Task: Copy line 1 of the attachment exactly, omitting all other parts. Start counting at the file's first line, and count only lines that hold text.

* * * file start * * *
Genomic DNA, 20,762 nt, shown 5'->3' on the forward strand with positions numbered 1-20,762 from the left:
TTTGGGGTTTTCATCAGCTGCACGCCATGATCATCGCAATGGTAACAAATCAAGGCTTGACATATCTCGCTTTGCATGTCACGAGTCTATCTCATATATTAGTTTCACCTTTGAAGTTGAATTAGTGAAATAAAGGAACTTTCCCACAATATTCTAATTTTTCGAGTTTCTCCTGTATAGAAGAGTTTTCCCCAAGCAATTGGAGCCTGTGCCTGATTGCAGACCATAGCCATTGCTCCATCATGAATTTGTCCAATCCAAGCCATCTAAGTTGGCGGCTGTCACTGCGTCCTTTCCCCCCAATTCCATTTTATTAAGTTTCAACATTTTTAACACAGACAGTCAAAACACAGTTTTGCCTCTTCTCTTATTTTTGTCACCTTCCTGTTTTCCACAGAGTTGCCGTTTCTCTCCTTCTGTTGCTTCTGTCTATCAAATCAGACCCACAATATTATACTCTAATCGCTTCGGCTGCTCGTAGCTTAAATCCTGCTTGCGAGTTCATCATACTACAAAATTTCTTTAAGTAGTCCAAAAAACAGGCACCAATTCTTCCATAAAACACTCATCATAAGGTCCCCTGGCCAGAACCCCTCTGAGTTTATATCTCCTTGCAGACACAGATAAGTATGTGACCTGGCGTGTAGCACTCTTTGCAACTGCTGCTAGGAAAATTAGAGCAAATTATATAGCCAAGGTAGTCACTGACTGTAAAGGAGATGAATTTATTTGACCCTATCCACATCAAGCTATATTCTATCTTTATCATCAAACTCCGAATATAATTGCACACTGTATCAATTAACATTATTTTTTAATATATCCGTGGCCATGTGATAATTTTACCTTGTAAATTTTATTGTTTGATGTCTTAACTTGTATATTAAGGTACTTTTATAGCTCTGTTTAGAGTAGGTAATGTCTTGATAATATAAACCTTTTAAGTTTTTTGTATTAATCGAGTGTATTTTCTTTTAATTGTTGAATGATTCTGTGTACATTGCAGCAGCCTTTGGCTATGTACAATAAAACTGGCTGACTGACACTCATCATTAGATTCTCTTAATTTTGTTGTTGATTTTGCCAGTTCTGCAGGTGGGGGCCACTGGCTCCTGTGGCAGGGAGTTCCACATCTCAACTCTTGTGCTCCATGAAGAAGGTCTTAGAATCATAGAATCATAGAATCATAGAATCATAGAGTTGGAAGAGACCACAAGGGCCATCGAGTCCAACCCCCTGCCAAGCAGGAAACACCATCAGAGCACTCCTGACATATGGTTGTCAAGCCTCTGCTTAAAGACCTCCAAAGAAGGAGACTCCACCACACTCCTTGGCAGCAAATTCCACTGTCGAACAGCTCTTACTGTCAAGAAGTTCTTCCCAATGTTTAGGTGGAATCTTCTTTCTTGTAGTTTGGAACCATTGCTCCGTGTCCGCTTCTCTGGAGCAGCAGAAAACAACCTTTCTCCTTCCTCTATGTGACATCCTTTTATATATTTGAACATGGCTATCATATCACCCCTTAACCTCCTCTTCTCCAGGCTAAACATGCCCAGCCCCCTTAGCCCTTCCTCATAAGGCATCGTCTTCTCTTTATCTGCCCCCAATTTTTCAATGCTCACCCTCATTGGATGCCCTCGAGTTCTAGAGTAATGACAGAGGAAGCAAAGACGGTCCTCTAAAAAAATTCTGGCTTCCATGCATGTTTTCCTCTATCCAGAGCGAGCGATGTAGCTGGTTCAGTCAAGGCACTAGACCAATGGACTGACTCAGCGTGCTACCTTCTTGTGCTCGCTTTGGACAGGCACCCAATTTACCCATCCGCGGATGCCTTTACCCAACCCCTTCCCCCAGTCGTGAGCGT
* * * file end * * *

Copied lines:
Genomic DNA, 20,762 nt, shown 5'->3' on the forward strand with positions numbered 1-20,762 from the left: